This phrase expresses a strong dislike or aversion towards someone and implies that their mere presence is unbearable.

  • For example, “I can’t stand the sight of you. You make me sick.”
  • During an argument, one person might say to another, “I can’t stand the sight of you. You’re a horrible person.”
  • A person might express their strong aversion by saying, “I can’t stand the sight of you. Just being around you makes me feel disgusted.”

6. Salty

This term is used to describe someone who is bitter, resentful, or upset about something.

  • For example, “He’s always salty when he loses a game.”
  • Someone might say, “Don’t be so salty about not getting invited to the party.”
  • Another might comment, “She’s still salty about that argument from last week.”

7. Left on read

This phrase is used to describe when someone reads a message but does not respond to it.

  • For instance, “I hate it when I get left on read.”
  • A person might say, “I can’t believe she left me on read after I asked her out.”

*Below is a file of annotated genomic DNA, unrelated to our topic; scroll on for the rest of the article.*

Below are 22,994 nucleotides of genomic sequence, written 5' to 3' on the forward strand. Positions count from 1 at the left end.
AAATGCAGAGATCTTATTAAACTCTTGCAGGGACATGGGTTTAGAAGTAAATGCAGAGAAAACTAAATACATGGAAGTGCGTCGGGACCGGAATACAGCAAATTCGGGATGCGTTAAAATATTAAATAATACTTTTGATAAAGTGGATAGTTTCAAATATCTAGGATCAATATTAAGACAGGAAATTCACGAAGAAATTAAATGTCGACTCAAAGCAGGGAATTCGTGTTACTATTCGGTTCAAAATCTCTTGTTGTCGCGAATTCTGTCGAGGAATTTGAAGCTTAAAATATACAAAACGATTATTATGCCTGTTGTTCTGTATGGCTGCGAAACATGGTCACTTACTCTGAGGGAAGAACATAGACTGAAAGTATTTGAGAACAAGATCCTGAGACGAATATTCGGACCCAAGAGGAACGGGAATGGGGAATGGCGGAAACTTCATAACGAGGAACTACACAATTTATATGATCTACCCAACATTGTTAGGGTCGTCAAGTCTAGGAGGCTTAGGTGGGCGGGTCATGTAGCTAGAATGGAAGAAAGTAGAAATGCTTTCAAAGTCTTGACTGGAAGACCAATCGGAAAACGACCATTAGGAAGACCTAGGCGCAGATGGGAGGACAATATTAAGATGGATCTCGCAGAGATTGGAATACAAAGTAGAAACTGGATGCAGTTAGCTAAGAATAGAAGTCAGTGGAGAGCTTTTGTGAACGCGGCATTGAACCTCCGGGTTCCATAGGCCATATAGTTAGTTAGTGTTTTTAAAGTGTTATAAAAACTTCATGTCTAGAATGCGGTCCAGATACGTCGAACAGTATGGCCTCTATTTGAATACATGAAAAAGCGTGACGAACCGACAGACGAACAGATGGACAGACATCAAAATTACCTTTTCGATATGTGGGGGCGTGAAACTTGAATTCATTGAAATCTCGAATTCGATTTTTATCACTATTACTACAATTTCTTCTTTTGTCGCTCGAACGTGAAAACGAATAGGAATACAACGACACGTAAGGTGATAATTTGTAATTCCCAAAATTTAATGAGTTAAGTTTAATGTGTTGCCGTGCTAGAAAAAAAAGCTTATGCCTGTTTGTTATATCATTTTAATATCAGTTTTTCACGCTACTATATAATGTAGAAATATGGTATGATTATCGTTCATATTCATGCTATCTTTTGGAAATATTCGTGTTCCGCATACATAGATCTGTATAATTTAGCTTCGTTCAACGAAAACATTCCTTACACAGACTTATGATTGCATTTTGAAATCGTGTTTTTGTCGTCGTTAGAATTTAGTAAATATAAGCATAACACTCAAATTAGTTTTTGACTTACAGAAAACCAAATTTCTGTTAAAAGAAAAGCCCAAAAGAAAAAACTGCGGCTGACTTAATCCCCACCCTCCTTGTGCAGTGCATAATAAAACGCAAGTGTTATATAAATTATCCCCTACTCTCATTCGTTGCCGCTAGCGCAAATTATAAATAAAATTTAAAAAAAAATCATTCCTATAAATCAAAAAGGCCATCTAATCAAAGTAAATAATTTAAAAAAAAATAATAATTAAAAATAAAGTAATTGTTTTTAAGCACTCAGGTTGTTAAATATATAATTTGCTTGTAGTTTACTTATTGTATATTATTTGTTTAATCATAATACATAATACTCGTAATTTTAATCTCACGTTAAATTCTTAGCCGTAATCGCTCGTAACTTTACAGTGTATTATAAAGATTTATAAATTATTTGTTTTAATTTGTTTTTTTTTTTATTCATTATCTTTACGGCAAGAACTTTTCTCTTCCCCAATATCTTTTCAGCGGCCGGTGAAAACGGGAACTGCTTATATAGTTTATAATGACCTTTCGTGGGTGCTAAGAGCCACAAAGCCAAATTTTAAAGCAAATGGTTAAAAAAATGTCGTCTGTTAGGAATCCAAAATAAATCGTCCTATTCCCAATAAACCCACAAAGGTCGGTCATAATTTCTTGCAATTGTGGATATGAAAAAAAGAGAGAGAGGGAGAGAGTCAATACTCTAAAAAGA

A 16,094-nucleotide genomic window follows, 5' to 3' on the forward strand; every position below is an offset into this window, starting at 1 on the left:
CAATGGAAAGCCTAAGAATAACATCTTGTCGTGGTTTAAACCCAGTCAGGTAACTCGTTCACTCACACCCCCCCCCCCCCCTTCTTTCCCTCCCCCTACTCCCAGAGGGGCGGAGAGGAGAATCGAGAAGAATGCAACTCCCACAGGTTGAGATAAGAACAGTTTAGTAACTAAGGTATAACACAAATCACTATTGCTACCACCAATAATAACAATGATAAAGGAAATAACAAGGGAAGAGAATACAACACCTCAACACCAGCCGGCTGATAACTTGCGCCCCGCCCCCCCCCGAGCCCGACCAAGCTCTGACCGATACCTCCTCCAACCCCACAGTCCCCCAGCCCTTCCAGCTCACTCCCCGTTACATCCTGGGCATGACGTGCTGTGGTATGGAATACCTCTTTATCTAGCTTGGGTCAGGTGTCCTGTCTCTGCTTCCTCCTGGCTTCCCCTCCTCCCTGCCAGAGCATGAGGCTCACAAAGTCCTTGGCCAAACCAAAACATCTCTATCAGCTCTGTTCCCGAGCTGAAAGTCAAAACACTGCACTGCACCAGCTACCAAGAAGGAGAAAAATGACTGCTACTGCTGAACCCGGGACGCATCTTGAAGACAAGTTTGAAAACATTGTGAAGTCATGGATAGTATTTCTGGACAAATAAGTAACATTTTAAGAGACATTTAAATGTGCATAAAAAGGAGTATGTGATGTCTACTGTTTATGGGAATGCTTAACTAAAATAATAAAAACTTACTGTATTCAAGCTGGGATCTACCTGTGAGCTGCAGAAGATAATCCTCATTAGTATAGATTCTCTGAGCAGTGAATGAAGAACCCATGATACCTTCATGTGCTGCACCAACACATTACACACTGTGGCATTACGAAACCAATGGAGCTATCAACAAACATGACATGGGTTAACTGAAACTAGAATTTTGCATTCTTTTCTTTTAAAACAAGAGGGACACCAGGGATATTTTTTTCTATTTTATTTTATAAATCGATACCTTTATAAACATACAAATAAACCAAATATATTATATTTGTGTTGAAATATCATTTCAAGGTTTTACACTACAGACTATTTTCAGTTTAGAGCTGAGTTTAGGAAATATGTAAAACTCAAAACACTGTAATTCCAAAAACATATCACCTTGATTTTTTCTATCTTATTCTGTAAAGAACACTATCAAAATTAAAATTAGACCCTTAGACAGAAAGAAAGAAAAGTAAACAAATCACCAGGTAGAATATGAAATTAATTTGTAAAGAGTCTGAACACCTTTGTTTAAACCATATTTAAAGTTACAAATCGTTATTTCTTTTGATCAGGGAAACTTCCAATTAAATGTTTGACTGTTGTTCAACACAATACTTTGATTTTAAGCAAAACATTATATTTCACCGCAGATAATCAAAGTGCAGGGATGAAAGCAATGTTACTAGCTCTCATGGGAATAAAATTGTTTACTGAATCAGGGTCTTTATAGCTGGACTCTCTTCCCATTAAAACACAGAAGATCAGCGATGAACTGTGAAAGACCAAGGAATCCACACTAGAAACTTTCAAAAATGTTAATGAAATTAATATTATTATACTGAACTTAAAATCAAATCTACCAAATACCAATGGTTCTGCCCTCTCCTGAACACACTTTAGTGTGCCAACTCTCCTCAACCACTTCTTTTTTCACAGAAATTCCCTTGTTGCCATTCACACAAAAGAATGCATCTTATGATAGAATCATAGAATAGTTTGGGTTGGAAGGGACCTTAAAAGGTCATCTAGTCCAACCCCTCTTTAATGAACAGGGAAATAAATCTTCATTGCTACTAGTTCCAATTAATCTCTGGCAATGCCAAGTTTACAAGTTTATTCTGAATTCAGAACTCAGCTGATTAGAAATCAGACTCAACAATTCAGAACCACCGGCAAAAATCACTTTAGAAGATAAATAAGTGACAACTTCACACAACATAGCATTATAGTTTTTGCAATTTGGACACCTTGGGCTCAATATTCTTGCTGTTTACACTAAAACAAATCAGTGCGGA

• Another might complain, “He’s always leaving me on read and it’s so frustrating.”

8. Invidiousness

This word refers to the act of behaving in a malicious or resentful manner towards someone.

  • For example, “Her invidiousness towards her coworker was evident in her actions.”
  • A person might say, “I can’t stand his invidiousness towards me.”
  • Another might comment, “The invidiousness between them is causing tension in the office.”

9. Grudge

A grudge is a deep-seated feeling of anger or resentment towards someone, often resulting from a past offense.

  • For instance, “He’s been holding a grudge against his friend for years.”
  • Someone might say, “I can’t forgive her for what she did, I still hold a grudge.”
  • Another might comment, “They have a long-standing grudge that they can’t seem to let go of.”

10. Aversion

Aversion refers to a strong dislike or distaste for something or someone.

  • For example, “I have an aversion to spiders, they terrify me.”
  • A person might say, “I have a strong aversion to seafood.”
  • Another might comment, “His aversion to public speaking is evident in his nervousness.”